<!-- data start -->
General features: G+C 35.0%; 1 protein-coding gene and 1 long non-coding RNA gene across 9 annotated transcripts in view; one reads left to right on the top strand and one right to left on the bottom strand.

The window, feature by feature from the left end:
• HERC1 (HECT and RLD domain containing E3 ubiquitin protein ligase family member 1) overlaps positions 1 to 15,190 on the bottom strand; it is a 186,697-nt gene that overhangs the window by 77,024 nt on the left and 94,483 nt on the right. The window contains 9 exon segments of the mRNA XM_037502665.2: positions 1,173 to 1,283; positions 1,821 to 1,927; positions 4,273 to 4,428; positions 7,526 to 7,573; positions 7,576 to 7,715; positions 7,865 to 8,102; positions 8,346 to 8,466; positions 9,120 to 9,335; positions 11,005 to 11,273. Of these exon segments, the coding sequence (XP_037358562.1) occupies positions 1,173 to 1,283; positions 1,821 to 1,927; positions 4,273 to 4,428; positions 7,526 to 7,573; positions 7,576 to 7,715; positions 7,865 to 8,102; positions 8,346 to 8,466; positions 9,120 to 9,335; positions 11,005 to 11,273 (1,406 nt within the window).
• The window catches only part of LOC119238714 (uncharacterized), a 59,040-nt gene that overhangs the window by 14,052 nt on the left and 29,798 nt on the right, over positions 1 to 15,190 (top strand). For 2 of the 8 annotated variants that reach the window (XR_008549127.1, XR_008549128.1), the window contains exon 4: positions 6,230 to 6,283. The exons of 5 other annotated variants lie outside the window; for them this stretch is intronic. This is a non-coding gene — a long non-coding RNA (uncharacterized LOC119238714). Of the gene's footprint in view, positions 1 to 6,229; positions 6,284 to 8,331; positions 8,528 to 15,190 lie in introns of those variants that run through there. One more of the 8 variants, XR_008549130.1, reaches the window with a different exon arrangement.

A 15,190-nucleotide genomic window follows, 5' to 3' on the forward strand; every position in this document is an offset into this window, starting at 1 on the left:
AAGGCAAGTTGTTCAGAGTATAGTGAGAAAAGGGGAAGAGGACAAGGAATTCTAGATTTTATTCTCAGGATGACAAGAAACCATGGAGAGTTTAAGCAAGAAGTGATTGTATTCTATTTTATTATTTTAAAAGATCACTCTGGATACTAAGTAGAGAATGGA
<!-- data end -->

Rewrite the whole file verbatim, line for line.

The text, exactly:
General features: G+C 35.0%; 1 protein-coding gene and 1 long non-coding RNA gene across 9 annotated transcripts in view; one reads left to right on the top strand and one right to left on the bottom strand.

The window, feature by feature from the left end:
• HERC1 (HECT and RLD domain containing E3 ubiquitin protein ligase family member 1) overlaps positions 1 to 15,190 on the bottom strand; it is a 186,697-nt gene that overhangs the window by 77,024 nt on the left and 94,483 nt on the right. The window contains 9 exon segments of the mRNA XM_037502665.2: positions 1,173 to 1,283; positions 1,821 to 1,927; positions 4,273 to 4,428; positions 7,526 to 7,573; positions 7,576 to 7,715; positions 7,865 to 8,102; positions 8,346 to 8,466; positions 9,120 to 9,335; positions 11,005 to 11,273. Of these exon segments, the coding sequence (XP_037358562.1) occupies positions 1,173 to 1,283; positions 1,821 to 1,927; positions 4,273 to 4,428; positions 7,526 to 7,573; positions 7,576 to 7,715; positions 7,865 to 8,102; positions 8,346 to 8,466; positions 9,120 to 9,335; positions 11,005 to 11,273 (1,406 nt within the window).
• The window catches only part of LOC119238714 (uncharacterized), a 59,040-nt gene that overhangs the window by 14,052 nt on the left and 29,798 nt on the right, over positions 1 to 15,190 (top strand). For 2 of the 8 annotated variants that reach the window (XR_008549127.1, XR_008549128.1), the window contains exon 4: positions 6,230 to 6,283. The exons of 5 other annotated variants lie outside the window; for them this stretch is intronic. This is a non-coding gene — a long non-coding RNA (uncharacterized LOC119238714). Of the gene's footprint in view, positions 1 to 6,229; positions 6,284 to 8,331; positions 8,528 to 15,190 lie in introns of those variants that run through there. One more of the 8 variants, XR_008549130.1, reaches the window with a different exon arrangement.

A 15,190-nucleotide genomic window follows, 5' to 3' on the forward strand; every position in this document is an offset into this window, starting at 1 on the left:
AAGGCAAGTTGTTCAGAGTATAGTGAGAAAAGGGGAAGAGGACAAGGAATTCTAGATTTTATTCTCAGGATGACAAGAAACCATGGAGAGTTTAAGCAAGAAGTGATTGTATTCTATTTTATTATTTTAAAAGATCACTCTGGATACTAAGTAGAGAATGGA